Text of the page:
Hypothalamic expression of the GCK gene plays an important role in the regulation of dietary glucose intake in particular, and overall feeding behavior in general. The primary hypothalamic cells expressing glucokinase are within the arcuate nucleus, ARC. Expression of the hypothalamic GCK gene increases specifically within the ARC in response to fasting. Manipulation of GCK expression within the ARC of experimental animals alters glucose intake. Increased GCK expression in the ARC results in increased glucose ingestion, whereas, decreased GCK expression results in reduced glucose ingestion. These observations indicate that ARC expression of GCK underlies the phenomenon of carbohydrate craving.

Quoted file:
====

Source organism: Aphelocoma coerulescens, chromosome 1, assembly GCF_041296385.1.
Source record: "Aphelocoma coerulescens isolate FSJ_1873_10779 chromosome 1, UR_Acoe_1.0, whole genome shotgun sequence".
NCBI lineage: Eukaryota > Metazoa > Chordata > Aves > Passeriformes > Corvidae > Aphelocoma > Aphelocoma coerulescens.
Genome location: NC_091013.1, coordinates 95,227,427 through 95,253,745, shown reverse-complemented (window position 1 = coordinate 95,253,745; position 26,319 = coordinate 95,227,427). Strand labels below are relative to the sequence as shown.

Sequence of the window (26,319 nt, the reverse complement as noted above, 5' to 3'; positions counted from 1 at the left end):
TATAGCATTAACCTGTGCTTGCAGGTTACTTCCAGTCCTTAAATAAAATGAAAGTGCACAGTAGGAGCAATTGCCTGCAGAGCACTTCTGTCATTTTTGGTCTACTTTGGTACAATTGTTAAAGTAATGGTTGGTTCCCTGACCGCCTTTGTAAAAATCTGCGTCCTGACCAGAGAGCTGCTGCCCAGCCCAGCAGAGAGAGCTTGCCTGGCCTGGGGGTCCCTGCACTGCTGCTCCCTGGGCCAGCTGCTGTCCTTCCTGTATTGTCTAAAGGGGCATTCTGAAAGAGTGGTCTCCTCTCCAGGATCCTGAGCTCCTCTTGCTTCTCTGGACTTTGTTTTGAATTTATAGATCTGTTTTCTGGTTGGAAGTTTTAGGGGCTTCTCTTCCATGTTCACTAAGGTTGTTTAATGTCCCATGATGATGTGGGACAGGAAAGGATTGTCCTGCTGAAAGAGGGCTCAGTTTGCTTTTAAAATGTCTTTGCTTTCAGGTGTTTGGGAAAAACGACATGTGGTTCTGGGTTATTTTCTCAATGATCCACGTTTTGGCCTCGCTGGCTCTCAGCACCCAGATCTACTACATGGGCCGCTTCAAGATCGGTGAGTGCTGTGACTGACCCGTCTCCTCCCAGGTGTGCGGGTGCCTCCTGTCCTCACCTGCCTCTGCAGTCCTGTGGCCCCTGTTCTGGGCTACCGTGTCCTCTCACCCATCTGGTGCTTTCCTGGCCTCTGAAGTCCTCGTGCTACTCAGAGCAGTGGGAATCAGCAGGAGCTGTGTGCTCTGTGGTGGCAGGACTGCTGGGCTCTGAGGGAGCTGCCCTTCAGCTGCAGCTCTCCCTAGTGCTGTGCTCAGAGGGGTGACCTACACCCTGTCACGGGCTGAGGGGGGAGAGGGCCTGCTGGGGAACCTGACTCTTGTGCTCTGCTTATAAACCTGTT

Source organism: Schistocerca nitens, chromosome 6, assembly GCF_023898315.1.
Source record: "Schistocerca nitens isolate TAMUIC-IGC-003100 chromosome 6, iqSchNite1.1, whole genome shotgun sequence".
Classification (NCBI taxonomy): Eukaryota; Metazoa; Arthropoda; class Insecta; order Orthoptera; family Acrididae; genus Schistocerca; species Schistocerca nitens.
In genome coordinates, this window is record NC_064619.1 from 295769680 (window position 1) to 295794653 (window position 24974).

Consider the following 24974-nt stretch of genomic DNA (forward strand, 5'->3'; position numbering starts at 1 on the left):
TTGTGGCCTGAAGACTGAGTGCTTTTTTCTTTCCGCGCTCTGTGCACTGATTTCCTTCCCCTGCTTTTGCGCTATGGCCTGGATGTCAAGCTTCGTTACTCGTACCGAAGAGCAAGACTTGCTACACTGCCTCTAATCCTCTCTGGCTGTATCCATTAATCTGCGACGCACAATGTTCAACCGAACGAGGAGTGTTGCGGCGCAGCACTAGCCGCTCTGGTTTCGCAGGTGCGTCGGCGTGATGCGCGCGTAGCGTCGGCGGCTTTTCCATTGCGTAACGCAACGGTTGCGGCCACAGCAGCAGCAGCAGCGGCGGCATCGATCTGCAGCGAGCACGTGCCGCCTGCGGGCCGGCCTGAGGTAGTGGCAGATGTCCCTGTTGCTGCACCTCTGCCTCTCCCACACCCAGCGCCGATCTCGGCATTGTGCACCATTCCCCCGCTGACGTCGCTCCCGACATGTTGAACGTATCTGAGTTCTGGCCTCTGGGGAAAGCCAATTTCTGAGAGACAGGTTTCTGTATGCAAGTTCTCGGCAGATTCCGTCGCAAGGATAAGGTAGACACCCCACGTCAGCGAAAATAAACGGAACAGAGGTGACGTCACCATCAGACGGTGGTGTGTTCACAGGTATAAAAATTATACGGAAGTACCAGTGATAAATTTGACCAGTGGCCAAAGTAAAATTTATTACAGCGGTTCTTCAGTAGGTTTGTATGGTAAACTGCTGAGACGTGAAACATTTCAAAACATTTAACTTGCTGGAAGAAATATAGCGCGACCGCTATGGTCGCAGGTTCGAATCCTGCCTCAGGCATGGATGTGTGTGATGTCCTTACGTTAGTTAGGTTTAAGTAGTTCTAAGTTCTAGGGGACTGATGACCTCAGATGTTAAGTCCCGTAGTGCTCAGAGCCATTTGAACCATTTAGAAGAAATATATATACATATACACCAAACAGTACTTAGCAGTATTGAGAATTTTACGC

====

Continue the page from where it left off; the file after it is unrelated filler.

But in living organisms, the oxidation of glucose contributes to a series of complex biochemical reactions which provides the energy needed by cells. The first step in the breakdown of glucose in all cells is glycolysis , producing pyruvate which is the starting point for all other processes in cellular respiration . In cells where oxygen is present ( aerobic respiration ) these processes have been modeled in the TCA or Krebs cycle . A major part of the use of the energy from glucose oxidation is the conversion of ADP to ATP , with the energy-rich molecule ATP being subsequently used as the energy currency of the cell.